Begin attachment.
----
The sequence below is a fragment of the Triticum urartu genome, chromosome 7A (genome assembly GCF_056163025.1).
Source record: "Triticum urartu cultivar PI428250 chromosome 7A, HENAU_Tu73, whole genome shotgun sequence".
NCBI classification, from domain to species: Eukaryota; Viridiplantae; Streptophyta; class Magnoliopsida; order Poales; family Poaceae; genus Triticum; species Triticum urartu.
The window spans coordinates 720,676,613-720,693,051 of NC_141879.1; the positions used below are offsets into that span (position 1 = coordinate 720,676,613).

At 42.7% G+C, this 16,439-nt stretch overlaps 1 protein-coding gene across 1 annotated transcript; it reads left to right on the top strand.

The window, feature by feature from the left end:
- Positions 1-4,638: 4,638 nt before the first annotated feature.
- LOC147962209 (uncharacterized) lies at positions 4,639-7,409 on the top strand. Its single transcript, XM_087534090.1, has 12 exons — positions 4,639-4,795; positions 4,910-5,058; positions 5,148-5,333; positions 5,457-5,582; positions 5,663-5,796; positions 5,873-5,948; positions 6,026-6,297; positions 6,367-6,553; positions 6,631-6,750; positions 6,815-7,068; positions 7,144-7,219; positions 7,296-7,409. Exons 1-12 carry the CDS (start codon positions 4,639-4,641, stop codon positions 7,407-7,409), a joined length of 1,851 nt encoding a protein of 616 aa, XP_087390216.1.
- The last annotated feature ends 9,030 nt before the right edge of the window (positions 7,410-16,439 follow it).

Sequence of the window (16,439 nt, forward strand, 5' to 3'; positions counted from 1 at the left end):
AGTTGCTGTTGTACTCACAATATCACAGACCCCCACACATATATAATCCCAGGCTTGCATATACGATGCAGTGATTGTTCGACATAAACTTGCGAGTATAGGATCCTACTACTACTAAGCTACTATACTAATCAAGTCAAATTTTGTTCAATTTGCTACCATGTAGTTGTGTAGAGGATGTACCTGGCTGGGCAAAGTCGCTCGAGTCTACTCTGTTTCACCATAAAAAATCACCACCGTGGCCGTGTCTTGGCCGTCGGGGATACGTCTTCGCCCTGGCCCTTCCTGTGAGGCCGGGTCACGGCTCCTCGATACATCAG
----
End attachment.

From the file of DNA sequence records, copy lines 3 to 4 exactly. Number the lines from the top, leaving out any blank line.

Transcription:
NCBI classification, from domain to species: Eukaryota; Viridiplantae; Streptophyta; class Magnoliopsida; order Poales; family Poaceae; genus Triticum; species Triticum urartu.
The window spans coordinates 720,676,613-720,693,051 of NC_141879.1; the positions used below are offsets into that span (position 1 = coordinate 720,676,613).